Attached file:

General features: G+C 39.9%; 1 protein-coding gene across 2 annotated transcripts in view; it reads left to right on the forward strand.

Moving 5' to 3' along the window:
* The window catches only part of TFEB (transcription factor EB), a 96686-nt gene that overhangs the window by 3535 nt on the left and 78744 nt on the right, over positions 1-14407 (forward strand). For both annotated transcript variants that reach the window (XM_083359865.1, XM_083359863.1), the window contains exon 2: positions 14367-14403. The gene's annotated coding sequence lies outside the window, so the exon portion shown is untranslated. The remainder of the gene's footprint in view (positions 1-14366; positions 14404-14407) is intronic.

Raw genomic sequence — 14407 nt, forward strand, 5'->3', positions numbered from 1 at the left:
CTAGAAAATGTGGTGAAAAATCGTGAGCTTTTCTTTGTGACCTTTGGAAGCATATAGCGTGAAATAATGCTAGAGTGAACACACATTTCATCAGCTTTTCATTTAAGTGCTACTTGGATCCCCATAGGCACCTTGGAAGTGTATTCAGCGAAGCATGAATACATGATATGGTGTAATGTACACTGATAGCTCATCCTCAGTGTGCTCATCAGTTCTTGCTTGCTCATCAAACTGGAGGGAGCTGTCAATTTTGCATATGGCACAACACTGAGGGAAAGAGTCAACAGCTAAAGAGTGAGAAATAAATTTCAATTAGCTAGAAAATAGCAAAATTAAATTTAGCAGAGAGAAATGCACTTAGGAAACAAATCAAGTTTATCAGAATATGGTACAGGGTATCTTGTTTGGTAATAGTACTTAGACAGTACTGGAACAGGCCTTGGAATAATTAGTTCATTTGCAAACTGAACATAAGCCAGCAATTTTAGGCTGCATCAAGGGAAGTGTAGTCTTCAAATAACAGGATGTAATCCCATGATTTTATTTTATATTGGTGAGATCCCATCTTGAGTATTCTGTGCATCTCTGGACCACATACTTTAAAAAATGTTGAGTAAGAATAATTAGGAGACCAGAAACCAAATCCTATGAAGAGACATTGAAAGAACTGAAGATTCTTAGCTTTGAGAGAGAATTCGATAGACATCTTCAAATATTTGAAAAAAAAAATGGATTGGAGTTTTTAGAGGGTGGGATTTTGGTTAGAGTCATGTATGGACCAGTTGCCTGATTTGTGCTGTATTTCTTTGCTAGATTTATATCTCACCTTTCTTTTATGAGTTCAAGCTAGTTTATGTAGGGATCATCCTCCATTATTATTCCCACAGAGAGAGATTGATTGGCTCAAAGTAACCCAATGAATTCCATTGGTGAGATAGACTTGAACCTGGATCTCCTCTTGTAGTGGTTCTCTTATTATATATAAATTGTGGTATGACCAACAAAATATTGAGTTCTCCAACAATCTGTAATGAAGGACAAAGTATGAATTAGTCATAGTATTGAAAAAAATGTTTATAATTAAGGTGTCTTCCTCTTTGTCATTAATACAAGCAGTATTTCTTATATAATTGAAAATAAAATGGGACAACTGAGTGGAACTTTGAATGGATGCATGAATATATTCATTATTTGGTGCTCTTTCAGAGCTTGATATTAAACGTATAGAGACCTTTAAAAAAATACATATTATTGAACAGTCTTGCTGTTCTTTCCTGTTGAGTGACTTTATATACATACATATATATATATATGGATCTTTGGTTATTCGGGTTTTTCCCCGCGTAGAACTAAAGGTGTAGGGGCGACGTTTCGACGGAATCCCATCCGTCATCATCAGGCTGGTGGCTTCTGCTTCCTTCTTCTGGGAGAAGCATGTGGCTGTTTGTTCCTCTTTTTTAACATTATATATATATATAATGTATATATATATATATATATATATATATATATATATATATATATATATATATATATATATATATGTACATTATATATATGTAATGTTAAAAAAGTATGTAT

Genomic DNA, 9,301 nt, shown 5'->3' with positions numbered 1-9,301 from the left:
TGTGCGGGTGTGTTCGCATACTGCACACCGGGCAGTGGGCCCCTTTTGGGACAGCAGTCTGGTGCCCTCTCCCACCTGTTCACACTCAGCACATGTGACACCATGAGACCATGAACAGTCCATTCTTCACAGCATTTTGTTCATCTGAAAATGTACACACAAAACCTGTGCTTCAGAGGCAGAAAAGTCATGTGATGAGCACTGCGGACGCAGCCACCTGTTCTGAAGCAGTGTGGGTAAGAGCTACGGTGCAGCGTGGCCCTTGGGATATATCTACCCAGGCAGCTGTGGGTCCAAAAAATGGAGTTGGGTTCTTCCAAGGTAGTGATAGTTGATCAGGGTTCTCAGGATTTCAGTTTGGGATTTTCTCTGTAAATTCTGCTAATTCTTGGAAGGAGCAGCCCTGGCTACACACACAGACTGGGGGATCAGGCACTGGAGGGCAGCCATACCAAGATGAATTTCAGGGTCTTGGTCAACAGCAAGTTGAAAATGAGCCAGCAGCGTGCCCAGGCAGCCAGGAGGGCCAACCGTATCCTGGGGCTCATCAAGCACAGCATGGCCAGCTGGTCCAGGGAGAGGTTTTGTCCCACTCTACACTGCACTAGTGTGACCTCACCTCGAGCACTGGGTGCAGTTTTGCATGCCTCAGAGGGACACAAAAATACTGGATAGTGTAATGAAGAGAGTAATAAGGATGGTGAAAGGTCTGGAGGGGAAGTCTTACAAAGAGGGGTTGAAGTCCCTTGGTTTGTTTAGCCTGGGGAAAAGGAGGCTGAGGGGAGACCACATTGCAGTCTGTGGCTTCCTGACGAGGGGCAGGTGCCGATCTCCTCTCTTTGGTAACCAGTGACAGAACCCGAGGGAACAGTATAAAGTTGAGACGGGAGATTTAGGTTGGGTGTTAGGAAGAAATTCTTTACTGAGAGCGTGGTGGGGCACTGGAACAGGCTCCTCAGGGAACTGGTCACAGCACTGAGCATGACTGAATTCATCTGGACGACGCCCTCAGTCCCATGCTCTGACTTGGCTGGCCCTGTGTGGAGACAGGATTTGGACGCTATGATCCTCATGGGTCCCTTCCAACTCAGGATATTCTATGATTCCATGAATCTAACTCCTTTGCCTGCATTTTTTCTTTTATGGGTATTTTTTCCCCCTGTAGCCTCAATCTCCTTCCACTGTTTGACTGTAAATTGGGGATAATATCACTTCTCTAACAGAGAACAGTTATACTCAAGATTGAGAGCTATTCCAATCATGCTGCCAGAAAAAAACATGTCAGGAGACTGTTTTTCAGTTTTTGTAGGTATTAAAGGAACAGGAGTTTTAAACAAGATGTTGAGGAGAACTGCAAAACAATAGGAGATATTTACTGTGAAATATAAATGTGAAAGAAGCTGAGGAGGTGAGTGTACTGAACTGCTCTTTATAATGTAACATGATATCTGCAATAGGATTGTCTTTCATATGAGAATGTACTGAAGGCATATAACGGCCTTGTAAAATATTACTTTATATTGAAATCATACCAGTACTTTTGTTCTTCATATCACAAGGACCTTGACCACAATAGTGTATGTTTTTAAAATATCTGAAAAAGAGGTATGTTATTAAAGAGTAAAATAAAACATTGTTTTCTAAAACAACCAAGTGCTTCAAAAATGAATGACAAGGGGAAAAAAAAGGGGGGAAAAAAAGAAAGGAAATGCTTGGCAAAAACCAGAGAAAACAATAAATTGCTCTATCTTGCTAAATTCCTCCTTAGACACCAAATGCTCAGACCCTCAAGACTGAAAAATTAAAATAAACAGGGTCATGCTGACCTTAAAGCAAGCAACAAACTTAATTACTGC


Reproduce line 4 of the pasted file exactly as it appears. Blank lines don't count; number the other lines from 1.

Raw genomic sequence — 14407 nt, forward strand, 5'->3', positions numbered from 1 at the left: